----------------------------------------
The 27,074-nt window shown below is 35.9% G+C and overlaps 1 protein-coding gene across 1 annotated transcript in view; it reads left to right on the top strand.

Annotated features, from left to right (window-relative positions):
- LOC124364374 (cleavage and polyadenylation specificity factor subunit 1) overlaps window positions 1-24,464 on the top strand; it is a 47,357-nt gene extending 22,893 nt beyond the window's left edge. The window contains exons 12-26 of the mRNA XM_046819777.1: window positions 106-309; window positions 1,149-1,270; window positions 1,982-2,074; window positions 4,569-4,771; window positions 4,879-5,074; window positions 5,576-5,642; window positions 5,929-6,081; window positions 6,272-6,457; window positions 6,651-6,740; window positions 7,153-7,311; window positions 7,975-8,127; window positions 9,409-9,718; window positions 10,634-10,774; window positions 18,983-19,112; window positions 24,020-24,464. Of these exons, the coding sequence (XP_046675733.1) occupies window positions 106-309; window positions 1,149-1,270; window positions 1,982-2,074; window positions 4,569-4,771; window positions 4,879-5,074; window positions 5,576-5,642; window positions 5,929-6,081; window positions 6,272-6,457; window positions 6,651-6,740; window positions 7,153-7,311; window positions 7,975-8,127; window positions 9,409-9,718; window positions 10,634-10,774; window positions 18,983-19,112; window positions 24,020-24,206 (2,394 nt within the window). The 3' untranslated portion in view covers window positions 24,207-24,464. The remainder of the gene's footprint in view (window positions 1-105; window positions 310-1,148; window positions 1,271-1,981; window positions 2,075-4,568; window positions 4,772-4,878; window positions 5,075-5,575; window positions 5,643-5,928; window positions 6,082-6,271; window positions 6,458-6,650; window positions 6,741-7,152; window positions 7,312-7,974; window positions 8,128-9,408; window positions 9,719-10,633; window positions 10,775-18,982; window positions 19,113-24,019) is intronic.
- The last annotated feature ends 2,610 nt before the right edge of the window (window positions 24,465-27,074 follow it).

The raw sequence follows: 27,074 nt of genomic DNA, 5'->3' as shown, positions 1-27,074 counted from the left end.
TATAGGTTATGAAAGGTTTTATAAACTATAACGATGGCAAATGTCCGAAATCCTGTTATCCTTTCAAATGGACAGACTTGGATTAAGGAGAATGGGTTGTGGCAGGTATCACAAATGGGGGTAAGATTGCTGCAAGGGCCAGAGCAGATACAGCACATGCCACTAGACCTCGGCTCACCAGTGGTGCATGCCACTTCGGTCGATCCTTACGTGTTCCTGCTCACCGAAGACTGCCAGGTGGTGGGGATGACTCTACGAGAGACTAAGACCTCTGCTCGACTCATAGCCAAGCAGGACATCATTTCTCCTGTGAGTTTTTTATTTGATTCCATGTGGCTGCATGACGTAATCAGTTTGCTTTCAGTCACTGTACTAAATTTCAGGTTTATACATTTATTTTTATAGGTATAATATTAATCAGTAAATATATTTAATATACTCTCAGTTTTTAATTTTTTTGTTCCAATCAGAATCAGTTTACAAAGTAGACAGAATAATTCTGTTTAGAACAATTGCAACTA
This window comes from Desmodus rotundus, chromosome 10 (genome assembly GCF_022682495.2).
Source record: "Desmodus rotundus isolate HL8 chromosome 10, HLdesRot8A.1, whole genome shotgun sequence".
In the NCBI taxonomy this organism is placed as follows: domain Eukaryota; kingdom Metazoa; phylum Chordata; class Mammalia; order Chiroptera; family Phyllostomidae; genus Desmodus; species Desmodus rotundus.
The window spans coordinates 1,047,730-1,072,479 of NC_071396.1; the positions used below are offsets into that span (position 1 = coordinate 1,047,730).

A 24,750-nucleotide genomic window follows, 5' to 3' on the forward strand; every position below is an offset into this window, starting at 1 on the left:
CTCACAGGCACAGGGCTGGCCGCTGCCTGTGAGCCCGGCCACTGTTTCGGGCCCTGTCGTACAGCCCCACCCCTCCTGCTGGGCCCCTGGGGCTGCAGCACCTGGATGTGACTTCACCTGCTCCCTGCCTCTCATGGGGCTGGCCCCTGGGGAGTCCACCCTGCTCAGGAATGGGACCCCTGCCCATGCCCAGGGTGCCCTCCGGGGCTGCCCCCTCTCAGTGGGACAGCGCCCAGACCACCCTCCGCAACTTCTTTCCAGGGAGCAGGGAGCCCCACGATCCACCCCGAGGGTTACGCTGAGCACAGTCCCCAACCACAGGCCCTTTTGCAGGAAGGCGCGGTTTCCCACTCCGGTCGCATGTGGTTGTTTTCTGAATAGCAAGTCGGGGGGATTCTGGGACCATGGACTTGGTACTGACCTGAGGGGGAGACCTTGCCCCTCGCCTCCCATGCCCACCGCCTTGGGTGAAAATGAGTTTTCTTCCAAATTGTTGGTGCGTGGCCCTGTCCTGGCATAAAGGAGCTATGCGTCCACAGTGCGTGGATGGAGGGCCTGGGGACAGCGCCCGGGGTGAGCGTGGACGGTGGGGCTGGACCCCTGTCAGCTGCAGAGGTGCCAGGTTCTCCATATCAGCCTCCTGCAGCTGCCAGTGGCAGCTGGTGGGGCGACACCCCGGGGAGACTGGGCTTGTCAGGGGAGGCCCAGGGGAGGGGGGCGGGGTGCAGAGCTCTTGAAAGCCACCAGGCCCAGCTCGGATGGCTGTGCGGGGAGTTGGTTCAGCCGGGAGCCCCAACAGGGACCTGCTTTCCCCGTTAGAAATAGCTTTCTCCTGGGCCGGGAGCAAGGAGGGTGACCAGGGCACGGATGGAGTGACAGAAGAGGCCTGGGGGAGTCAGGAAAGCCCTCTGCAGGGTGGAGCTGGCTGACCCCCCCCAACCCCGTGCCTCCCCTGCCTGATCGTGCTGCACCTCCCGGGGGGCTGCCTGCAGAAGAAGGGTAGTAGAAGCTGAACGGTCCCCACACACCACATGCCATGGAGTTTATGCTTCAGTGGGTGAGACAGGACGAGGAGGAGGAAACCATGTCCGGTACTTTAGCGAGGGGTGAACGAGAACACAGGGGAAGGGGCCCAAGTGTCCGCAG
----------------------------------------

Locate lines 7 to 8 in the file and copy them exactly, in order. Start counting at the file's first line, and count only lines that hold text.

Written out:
This window comes from Desmodus rotundus, chromosome 10 (genome assembly GCF_022682495.2).
Source record: "Desmodus rotundus isolate HL8 chromosome 10, HLdesRot8A.1, whole genome shotgun sequence".